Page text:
Traffic plan for Dublin may not see light of day, says council

Senior council officials say they had no input into National Transport Authority’s proposal

Under the plans, half of College Green would be turned into a pedestrian plaza. Photograph: Eric Luke/The Irish Times

Under the plans, half of College Green would be turned into a pedestrian plaza. Photograph: Eric Luke/The Irish Times

Fri, Sep 13, 2013, 07:33

The National Transport Authority’s plans to eliminate traffic from large parts of Dublin city centre “may never see the light of day” according to the city council’s senior traffic engineers.

The authority’s draft City Centre Transport Assessment Study envisages pedestrianising Suffolk Street and Church Lane, turning the southern half of College Green into a public plaza and removing “general car traffic” from Westmoreland Street.

While the study is dated June 2013, the council’s roads and traffic department received it just two weeks ago, said Brendan O’Brien, the department’s head of technical services. “It wasn’t a joint plan and there’s a lot in that study which may never see the light of day,” he told city councillors.

It was “never intended to be anything other than a discussion document”, he said.

Michael Phillips, director of traffic and city engineer, said public expectation had been raised that certain changes would be made, but this may have no basis in reality.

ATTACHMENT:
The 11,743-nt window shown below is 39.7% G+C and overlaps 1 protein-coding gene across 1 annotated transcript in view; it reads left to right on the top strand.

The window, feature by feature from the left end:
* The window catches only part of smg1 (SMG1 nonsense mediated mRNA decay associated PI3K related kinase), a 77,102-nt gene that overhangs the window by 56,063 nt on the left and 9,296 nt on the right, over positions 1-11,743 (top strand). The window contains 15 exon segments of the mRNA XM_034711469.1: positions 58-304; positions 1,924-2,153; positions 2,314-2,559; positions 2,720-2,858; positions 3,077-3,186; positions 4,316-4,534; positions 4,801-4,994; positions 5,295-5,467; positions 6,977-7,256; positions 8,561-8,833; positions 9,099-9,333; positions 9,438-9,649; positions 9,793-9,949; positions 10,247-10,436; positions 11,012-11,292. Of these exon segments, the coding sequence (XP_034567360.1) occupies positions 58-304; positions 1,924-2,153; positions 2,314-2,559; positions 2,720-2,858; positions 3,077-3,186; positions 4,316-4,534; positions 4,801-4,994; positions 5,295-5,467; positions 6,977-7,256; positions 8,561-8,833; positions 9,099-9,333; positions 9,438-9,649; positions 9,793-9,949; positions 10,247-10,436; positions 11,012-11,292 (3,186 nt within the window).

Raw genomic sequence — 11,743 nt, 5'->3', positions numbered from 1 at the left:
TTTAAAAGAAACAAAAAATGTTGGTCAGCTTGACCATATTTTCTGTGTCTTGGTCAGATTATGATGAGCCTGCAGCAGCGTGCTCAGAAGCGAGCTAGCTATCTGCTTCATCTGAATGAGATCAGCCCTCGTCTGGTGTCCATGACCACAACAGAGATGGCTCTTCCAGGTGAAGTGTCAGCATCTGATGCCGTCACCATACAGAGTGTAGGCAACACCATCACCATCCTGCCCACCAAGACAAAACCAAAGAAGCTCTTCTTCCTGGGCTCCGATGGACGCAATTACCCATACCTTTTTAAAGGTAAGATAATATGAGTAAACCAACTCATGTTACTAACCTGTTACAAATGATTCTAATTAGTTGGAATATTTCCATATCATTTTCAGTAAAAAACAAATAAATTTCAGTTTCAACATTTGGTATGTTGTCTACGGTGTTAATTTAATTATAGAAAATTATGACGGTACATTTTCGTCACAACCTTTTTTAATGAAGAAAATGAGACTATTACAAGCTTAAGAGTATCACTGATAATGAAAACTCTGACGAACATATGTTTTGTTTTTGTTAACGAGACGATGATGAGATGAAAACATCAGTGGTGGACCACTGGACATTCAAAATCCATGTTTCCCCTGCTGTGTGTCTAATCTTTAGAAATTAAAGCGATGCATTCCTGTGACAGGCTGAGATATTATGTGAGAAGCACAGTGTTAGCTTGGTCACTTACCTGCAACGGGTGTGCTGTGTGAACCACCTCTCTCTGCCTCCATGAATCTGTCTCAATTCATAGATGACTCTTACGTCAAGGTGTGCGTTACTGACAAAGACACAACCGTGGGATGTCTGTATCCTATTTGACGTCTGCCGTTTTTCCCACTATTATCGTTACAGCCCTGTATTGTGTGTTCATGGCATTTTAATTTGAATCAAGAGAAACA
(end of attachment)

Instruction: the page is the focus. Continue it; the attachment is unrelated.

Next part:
“We were very disappointed in this leaked document,” he said. “There are a number of serious issues with it and our worries are that there has been an expectation created out there that we will not be able to deliver.”

He insisted the council did not plan to eliminate the car shopper. “We are very conscious that the car shopper is as important as other modes of transport,” he said. “To keep retail viable in the city centre, what we need to ensure is that there is a balance between all modes of transport.”

Mr Phillips apologised to city councillors who, as members of the traffic committee, should have been the first to be made aware of the proposals.

“We would only bring a document to you that we know was workable that we would see as working on the ground,” he said. “You may agree or disagree with a plan, in which case we would go back and make modifications.”

Putting proposals in the public arena which the council may not be able to deliver created a “backlash and a credibility issue” from which it could take “an awful long time to recover”, Mr Phillips said.